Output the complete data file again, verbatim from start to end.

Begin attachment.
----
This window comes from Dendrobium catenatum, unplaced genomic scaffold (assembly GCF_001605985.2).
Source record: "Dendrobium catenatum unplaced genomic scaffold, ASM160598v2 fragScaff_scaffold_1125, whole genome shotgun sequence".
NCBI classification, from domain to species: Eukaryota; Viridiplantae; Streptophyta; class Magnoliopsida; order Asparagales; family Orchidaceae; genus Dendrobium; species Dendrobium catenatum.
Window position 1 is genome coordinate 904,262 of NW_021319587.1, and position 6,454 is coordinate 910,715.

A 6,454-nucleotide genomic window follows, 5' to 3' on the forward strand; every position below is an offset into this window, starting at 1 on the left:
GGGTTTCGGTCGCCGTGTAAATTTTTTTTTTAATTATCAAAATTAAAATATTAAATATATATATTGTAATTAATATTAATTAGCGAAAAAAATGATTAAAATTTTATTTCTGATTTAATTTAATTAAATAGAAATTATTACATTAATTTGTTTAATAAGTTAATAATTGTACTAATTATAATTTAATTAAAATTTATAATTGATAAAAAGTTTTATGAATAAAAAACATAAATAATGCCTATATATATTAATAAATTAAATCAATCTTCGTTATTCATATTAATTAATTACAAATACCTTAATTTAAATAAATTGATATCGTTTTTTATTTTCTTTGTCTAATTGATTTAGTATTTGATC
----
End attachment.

This window comes from Dendrobium catenatum, unplaced genomic scaffold (assembly GCF_001605985.2).
Source record: "Dendrobium catenatum unplaced genomic scaffold, ASM160598v2 fragScaff_scaffold_1125, whole genome shotgun sequence".
NCBI classification, from domain to species: Eukaryota; Viridiplantae; Streptophyta; class Magnoliopsida; order Asparagales; family Orchidaceae; genus Dendrobium; species Dendrobium catenatum.
Window position 1 is genome coordinate 904,262 of NW_021319587.1, and position 6,454 is coordinate 910,715.

A 6,454-nucleotide genomic window follows, 5' to 3' on the forward strand; every position below is an offset into this window, starting at 1 on the left:
GGGTTTCGGTCGCCGTGTAAATTTTTTTTTTAATTATCAAAATTAAAATATTAAATATATATATTGTAATTAATATTAATTAGCGAAAAAAATGATTAAAATTTTATTTCTGATTTAATTTAATTAAATAGAAATTATTACATTAATTTGTTTAATAAGTTAATAATTGTACTAATTATAATTTAATTAAAATTTATAATTGATAAAAAGTTTTATGAATAAAAAACATAAATAATGCCTATATATATTAATAAATTAAATCAATCTTCGTTATTCATATTAATTAATTACAAATACCTTAATTTAAATAAATTGATATCGTTTTTTATTTTCTTTGTCTAATTGATTTAGTATTTGATC